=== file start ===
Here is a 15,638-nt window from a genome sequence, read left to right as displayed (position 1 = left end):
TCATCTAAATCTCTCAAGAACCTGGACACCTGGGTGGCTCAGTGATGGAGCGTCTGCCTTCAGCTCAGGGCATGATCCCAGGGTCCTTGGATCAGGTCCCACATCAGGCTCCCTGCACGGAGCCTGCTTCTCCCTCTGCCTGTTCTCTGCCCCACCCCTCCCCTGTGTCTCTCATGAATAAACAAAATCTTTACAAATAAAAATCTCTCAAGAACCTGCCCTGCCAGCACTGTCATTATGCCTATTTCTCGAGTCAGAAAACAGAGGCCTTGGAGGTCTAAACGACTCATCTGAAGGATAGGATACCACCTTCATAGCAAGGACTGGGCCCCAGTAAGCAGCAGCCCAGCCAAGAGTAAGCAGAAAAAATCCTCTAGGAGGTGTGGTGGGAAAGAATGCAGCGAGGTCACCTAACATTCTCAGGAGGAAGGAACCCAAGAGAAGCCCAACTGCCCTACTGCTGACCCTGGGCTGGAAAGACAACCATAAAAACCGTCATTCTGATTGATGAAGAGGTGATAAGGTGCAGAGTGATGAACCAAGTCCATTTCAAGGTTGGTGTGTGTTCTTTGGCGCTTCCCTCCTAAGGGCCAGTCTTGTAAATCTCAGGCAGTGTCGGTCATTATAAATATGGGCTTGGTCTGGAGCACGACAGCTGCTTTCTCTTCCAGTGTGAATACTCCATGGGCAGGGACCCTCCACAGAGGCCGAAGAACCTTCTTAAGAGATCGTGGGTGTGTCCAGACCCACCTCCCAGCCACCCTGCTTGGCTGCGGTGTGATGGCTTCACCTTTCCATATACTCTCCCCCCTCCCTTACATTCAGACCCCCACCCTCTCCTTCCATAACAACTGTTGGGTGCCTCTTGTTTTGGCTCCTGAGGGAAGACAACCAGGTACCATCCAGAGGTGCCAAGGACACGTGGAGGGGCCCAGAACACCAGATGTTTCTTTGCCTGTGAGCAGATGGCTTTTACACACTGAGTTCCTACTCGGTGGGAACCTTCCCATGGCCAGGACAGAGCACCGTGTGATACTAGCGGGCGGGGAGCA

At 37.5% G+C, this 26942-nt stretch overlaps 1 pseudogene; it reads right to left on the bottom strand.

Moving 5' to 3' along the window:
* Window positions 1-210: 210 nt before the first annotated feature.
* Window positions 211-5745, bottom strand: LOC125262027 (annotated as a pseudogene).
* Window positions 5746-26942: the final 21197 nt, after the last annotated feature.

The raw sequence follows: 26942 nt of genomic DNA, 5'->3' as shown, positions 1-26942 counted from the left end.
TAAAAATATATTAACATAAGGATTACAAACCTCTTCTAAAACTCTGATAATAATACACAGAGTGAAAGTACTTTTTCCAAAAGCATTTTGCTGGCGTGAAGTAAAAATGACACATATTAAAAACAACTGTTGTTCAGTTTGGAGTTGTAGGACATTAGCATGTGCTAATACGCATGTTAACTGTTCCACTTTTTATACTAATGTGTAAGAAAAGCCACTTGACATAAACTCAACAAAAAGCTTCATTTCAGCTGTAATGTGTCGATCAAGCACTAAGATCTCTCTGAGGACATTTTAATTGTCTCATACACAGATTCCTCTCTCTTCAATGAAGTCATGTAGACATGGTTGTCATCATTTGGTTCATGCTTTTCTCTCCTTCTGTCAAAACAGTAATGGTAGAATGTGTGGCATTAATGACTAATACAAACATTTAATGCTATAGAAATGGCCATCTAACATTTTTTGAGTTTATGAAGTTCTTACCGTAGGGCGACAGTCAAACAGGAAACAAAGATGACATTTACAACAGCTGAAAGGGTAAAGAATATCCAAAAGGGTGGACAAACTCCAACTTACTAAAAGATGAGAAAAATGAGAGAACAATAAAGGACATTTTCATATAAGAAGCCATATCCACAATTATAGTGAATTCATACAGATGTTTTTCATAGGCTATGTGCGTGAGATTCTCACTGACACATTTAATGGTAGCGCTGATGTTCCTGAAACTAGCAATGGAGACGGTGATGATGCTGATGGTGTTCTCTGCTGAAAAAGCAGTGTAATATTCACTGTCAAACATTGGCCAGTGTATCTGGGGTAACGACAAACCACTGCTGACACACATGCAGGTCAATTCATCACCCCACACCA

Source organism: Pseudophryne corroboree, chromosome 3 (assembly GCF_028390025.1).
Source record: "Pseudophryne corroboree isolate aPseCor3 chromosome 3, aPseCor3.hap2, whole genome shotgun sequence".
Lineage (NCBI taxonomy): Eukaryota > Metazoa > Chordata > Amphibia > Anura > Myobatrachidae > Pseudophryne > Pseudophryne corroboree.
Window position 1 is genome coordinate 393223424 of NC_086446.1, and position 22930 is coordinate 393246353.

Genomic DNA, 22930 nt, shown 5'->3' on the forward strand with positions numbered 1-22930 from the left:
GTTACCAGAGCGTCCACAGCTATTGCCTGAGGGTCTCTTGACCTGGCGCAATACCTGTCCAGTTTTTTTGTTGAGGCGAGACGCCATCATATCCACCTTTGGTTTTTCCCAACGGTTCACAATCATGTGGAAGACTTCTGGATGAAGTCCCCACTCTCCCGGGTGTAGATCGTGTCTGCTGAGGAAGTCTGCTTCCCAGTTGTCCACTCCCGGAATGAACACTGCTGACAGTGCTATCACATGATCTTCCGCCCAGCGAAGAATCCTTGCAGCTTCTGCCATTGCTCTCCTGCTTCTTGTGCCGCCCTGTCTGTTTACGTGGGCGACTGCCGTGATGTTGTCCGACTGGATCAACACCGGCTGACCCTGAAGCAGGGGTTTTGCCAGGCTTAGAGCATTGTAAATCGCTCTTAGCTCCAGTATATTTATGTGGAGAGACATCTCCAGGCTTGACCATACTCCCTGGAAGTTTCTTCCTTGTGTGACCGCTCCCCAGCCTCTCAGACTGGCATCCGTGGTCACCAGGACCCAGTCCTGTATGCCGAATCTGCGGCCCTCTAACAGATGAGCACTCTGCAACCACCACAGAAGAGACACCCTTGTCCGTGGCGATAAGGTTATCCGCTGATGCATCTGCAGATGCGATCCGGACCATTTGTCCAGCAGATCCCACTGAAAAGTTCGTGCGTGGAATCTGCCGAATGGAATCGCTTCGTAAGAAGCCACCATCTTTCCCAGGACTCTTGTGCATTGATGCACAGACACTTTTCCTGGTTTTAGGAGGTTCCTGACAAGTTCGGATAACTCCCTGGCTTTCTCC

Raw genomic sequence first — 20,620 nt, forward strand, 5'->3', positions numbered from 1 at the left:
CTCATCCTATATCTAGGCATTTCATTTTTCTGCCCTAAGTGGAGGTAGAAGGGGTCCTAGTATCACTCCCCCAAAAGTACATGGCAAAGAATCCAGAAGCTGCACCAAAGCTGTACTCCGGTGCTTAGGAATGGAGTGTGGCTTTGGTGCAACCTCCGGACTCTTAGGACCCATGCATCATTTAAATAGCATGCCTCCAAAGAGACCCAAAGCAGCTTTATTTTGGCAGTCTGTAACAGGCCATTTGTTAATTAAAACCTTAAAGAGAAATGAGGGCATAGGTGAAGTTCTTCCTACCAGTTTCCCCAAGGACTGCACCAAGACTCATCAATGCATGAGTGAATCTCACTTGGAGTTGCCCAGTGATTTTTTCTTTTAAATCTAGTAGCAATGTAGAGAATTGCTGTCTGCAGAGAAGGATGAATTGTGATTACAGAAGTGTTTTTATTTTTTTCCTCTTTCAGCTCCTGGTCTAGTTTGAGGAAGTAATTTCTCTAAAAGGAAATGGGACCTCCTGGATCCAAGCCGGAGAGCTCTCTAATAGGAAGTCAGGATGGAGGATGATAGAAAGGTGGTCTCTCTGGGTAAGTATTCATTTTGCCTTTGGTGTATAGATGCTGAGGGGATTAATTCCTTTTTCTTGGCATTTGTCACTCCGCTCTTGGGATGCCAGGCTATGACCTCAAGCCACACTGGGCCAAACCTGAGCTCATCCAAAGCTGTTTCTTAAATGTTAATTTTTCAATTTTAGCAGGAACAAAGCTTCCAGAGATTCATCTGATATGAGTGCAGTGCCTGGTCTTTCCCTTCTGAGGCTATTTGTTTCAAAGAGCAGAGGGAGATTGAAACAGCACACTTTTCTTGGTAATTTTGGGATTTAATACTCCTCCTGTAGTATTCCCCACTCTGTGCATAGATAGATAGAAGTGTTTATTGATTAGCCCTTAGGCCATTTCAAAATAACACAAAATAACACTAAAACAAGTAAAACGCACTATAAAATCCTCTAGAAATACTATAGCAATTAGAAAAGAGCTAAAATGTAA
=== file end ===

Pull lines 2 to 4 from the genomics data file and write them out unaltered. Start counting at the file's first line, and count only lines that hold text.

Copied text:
TCATCTAAATCTCTCAAGAACCTGGACACCTGGGTGGCTCAGTGATGGAGCGTCTGCCTTCAGCTCAGGGCATGATCCCAGGGTCCTTGGATCAGGTCCCACATCAGGCTCCCTGCACGGAGCCTGCTTCTCCCTCTGCCTGTTCTCTGCCCCACCCCTCCCCTGTGTCTCTCATGAATAAACAAAATCTTTACAAATAAAAATCTCTCAAGAACCTGCCCTGCCAGCACTGTCATTATGCCTATTTCTCGAGTCAGAAAACAGAGGCCTTGGAGGTCTAAACGACTCATCTGAAGGATAGGATACCACCTTCATAGCAAGGACTGGGCCCCAGTAAGCAGCAGCCCAGCCAAGAGTAAGCAGAAAAAATCCTCTAGGAGGTGTGGTGGGAAAGAATGCAGCGAGGTCACCTAACATTCTCAGGAGGAAGGAACCCAAGAGAAGCCCAACTGCCCTACTGCTGACCCTGGGCTGGAAAGACAACCATAAAAACCGTCATTCTGATTGATGAAGAGGTGATAAGGTGCAGAGTGATGAACCAAGTCCATTTCAAGGTTGGTGTGTGTTCTTTGGCGCTTCCCTCCTAAGGGCCAGTCTTGTAAATCTCAGGCAGTGTCGGTCATTATAAATATGGGCTTGGTCTGGAGCACGACAGCTGCTTTCTCTTCCAGTGTGAATACTCCATGGGCAGGGACCCTCCACAGAGGCCGAAGAACCTTCTTAAGAGATCGTGGGTGTGTCCAGACCCACCTCCCAGCCACCCTGCTTGGCTGCGGTGTGATGGCTTCACCTTTCCATATACTCTCCCCCCTCCCTTACATTCAGACCCCCACCCTCTCCTTCCATAACAACTGTTGGGTGCCTCTTGTTTTGGCTCCTGAGGGAAGACAACCAGGTACCATCCAGAGGTGCCAAGGACACGTGGAGGGGCCCAGAACACCAGATGTTTCTTTGCCTGTGAGCAGATGGCTTTTACACACTGAGTTCCTACTCGGTGGGAACCTTCCCATGGCCAGGACAGAGCACCGTGTGATACTAGCGGGCGGGGAGCA

At 37.5% G+C, this 26942-nt stretch overlaps 1 pseudogene; it reads right to left on the bottom strand.

Moving 5' to 3' along the window: